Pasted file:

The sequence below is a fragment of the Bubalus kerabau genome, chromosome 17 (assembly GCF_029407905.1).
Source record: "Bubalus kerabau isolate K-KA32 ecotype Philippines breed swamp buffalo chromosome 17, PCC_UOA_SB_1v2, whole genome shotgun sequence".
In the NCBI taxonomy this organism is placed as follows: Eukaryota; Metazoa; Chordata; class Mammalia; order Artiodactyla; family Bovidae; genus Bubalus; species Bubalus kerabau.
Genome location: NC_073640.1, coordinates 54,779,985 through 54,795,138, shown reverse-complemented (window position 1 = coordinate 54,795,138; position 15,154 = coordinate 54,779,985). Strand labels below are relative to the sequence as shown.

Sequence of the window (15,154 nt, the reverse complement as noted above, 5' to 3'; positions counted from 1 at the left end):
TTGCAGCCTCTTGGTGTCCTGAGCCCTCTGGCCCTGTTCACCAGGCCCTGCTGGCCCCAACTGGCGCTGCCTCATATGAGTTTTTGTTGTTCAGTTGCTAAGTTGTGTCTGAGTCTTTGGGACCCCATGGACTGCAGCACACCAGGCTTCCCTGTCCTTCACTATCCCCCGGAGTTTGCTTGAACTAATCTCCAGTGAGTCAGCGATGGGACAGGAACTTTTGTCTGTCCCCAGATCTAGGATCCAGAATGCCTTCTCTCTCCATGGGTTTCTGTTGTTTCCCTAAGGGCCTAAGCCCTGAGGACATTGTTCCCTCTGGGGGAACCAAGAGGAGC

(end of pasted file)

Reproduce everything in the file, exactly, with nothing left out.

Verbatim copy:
The sequence below is a fragment of the Bubalus kerabau genome, chromosome 17 (assembly GCF_029407905.1).
Source record: "Bubalus kerabau isolate K-KA32 ecotype Philippines breed swamp buffalo chromosome 17, PCC_UOA_SB_1v2, whole genome shotgun sequence".
In the NCBI taxonomy this organism is placed as follows: Eukaryota; Metazoa; Chordata; class Mammalia; order Artiodactyla; family Bovidae; genus Bubalus; species Bubalus kerabau.
Genome location: NC_073640.1, coordinates 54,779,985 through 54,795,138, shown reverse-complemented (window position 1 = coordinate 54,795,138; position 15,154 = coordinate 54,779,985). Strand labels below are relative to the sequence as shown.

Sequence of the window (15,154 nt, the reverse complement as noted above, 5' to 3'; positions counted from 1 at the left end):
TTGCAGCCTCTTGGTGTCCTGAGCCCTCTGGCCCTGTTCACCAGGCCCTGCTGGCCCCAACTGGCGCTGCCTCATATGAGTTTTTGTTGTTCAGTTGCTAAGTTGTGTCTGAGTCTTTGGGACCCCATGGACTGCAGCACACCAGGCTTCCCTGTCCTTCACTATCCCCCGGAGTTTGCTTGAACTAATCTCCAGTGAGTCAGCGATGGGACAGGAACTTTTGTCTGTCCCCAGATCTAGGATCCAGAATGCCTTCTCTCTCCATGGGTTTCTGTTGTTTCCCTAAGGGCCTAAGCCCTGAGGACATTGTTCCCTCTGGGGGAACCAAGAGGAGC